3.2 The funds raised by SPAC are, then, placed in an interest-bearing escrow account until used for a merger or acquisition of a private company. As general practice, the time frame for acquiring or merging with a target company is a period of two years. After conducting due diligence on the target company and finalizing necessary documentation, the SPAC submits a statement disclosing all details pertaining to the proposed business combination with SEC. Then, after getting an approval from shareholders to release the funds from escrow account as well as getting an approval from SEC on statement, SPAC and the target company, enter into a definitive acquisition or combination agreement to combine themselves into a publicly-traded company.
3.3 This transaction of combining SPAC with their target company is known as the “De-SPAC” transaction. Pursuant to combination of the companies, sponsors of SPACs, in exchange of investing capital in the target company, will get share/stake in the target company. If SPAC fails to acquire or merge with another company within the required time, then the proceeds from IPO are returned to the investors by liquidating the escrow account. In this way, without going through the traditional and lengthy process of IPO, private companies become publicly listed. SPAC’s route of generating capital seems quite attractive option for private companies as it provides easier access to capital and listing with SEC without affecting the managerial control of the company, that too through a less time-consuming process.
- SPACs MECHANISM IN INDIA
SPAC transactions and acquisitions thereof are not new to India. Basis on reported information, several transactions including listing of Videocon d2h and Yatra Online Inc on the NASDAQ; Trans-India Acquisition Crop’s acquisition of Solar Semiconductor in 2008; Phoenix India Acquisition Corp. listing on the NASDAQ took place in India by following the SPAC route. Recently, ReNew Power opted for SPAC structure by combining with RMG Acquisition Corporation II, a US-based SPAC, for listing itself on NASDAQ. Also, grocery seller Grofers, and Flipkart are also exploring SPAC options for NASDAQ listing4 . With ever rising globalization rate, Indian businesses and startups find public listing in overseas capital market a most sought-out but difficult option. By following SPACs framework, public listing in India or in foreign jurisdiction can become easier. However, one has to comply with the current regulatory requirements in India to enter into such transaction.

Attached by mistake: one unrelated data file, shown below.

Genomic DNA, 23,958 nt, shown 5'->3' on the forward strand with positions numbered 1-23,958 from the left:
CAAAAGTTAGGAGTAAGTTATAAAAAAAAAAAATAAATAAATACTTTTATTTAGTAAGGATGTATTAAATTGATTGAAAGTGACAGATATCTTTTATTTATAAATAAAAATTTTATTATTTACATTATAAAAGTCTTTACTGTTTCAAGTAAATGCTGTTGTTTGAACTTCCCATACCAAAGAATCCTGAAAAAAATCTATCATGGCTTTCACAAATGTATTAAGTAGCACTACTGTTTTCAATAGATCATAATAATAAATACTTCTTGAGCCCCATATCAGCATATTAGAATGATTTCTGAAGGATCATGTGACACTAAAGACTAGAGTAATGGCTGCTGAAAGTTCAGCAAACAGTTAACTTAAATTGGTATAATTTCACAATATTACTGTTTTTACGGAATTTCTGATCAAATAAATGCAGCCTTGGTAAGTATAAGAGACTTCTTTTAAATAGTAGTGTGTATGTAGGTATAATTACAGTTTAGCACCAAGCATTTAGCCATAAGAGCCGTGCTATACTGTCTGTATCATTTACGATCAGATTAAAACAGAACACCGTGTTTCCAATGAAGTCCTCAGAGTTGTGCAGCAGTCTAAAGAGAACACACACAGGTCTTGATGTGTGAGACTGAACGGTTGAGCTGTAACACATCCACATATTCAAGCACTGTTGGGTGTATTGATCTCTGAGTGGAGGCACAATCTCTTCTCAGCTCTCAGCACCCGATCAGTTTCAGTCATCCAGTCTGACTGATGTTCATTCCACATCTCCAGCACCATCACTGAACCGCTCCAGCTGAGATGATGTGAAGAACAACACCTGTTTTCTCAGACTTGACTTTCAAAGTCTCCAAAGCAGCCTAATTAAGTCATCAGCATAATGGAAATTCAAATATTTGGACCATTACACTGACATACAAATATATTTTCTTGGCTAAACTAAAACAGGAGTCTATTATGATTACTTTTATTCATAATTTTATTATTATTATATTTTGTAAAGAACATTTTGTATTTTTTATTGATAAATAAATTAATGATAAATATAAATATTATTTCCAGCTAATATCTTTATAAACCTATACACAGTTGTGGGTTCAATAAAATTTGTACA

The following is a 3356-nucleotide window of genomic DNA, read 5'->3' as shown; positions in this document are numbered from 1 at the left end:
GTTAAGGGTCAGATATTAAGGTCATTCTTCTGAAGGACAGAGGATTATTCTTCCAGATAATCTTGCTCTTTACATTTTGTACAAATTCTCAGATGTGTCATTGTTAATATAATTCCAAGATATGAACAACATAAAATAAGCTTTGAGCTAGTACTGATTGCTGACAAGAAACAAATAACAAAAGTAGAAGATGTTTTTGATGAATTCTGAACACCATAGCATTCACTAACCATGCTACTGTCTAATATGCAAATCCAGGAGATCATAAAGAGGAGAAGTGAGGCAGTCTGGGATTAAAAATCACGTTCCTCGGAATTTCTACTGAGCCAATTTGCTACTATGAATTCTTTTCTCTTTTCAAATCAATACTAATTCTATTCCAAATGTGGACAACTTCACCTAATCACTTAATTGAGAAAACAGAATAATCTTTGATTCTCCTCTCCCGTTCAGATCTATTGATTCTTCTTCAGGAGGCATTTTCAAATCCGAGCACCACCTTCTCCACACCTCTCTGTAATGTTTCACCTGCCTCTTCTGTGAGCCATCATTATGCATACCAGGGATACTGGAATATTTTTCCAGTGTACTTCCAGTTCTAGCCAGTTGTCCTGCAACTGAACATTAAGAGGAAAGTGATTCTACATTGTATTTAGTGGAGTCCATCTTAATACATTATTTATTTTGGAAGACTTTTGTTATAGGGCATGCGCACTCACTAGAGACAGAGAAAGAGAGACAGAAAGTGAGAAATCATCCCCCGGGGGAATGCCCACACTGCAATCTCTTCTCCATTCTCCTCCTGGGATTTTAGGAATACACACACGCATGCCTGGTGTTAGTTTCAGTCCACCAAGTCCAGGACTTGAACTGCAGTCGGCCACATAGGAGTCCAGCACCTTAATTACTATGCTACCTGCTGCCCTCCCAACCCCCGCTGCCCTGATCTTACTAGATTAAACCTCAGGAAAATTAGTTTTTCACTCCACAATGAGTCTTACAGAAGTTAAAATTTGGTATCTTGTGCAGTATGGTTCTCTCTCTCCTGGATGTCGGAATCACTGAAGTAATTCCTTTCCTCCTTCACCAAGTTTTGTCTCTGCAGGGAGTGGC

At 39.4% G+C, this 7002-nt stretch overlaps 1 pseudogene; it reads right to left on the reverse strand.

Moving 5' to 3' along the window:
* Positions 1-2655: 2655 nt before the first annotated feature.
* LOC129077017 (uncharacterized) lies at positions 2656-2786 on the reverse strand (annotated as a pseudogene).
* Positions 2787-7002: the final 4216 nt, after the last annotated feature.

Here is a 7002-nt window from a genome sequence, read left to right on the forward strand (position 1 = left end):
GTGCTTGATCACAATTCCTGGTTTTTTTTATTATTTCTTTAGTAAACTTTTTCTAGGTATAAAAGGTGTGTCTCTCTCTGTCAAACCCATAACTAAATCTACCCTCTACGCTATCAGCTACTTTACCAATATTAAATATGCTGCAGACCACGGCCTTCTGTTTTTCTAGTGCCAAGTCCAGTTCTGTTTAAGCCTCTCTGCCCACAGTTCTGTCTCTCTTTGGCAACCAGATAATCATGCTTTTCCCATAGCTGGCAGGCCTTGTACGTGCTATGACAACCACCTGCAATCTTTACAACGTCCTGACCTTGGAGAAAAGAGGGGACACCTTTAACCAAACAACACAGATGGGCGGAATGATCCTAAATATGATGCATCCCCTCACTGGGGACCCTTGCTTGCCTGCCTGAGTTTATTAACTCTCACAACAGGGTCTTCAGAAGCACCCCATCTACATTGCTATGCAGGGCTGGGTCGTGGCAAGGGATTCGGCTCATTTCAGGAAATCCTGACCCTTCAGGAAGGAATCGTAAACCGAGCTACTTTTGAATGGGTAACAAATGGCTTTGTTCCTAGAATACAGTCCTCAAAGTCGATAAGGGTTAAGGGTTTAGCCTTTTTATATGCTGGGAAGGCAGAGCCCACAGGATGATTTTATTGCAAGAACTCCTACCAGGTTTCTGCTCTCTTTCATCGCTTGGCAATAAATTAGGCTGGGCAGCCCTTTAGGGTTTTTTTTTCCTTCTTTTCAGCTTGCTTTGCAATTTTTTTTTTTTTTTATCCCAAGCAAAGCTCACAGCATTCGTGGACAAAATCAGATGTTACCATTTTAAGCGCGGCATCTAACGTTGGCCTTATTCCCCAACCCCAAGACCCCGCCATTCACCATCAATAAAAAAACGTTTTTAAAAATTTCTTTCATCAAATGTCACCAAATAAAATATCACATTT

4.1 Existing Regulatory Framework for SPACs in India:
A De-SPAC transaction requires a combination of the SPAC with a target company, which involves the execution of merger or acquisition in compliance with laws of India. Currently India does not have a definitive legal & regulatory framework governing the SPAC structure/transactions end-to-end. Basis on our understanding, following factors must be reckoned with while entering into SPAC transaction in India:
4.1.1 The Companies Act, 2013:
(i) Section 248 of the Companies Act 2013, which authorizes the registrar to remove the company’s name from the register of companies if it fails to commence business within one year of its incorporation. While for SPAC, the acquisition timeline for locating a target company is two years. This clause may result in the removal of SPAC from the register of companies even before locating its target company.
4.1.2 SEBI Regulations:
(i) Section 6 of SEBI (Issue of Capital and Disclosure Requirements) Regulations, 2018, provides that,